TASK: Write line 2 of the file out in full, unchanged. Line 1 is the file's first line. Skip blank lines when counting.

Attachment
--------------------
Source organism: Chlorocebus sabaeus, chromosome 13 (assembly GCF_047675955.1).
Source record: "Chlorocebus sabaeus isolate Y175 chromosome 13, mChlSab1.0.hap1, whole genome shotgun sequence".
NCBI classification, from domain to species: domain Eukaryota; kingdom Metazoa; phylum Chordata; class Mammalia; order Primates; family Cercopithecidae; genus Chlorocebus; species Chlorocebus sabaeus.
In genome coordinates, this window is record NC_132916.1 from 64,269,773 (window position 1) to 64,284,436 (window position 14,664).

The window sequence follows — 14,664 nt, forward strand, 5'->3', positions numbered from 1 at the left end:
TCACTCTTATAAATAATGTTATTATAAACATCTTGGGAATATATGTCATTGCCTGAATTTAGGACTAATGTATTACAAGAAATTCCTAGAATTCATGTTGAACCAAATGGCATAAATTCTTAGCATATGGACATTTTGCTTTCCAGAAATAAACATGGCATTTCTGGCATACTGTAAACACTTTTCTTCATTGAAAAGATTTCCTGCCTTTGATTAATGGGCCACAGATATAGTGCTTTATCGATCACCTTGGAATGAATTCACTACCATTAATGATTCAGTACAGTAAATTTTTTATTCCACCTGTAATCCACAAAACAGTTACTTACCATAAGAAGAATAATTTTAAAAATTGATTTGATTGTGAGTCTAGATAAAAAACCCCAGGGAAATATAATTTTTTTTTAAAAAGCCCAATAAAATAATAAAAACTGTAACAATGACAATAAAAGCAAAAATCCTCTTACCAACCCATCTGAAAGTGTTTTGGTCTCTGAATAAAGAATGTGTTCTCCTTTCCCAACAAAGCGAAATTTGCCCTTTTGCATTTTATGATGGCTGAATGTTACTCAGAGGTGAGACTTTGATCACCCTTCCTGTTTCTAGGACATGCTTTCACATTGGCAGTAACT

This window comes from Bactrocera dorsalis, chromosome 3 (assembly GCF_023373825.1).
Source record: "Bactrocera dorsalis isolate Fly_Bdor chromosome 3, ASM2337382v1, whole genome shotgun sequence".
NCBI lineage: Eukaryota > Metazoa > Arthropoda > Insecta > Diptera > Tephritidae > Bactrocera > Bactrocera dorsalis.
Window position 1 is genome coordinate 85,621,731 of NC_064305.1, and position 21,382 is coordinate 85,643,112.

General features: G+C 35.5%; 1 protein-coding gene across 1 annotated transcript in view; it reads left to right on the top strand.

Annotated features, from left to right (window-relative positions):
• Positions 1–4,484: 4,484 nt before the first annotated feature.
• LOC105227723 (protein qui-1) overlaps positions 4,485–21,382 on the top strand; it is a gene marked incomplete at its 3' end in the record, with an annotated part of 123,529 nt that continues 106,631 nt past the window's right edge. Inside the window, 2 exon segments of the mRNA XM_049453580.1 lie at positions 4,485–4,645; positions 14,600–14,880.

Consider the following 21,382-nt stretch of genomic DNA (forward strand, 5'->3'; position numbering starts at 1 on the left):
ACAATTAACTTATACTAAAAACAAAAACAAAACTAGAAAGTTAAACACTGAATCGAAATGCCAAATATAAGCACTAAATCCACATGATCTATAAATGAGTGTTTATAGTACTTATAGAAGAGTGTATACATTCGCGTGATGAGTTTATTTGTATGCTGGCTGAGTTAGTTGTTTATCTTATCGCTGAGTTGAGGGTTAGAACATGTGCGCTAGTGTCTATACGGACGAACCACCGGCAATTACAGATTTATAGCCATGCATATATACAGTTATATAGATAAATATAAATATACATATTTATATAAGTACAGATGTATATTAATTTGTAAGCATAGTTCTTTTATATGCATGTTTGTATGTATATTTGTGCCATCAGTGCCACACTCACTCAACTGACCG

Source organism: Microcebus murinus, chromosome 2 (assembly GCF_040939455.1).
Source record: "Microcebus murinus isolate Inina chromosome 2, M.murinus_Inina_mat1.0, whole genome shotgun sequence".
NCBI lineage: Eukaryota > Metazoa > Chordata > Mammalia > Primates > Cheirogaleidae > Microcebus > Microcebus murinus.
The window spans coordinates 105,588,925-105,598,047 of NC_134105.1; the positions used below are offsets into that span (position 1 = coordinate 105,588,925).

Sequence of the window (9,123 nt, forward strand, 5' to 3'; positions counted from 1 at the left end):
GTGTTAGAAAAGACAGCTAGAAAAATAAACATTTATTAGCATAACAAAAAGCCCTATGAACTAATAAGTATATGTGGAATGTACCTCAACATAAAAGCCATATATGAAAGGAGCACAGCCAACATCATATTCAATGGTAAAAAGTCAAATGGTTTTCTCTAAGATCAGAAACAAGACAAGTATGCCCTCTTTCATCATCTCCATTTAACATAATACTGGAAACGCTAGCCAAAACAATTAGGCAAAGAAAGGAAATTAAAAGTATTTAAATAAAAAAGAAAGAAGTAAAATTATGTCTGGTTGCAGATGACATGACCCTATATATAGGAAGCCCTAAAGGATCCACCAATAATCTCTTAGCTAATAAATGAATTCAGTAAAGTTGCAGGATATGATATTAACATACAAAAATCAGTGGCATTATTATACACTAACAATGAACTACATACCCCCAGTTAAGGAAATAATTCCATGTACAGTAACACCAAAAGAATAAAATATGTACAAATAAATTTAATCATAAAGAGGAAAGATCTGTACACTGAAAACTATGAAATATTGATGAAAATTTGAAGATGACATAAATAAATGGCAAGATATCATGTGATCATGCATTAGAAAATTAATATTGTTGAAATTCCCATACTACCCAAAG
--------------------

Source record: "Chlorocebus sabaeus isolate Y175 chromosome 13, mChlSab1.0.hap1, whole genome shotgun sequence".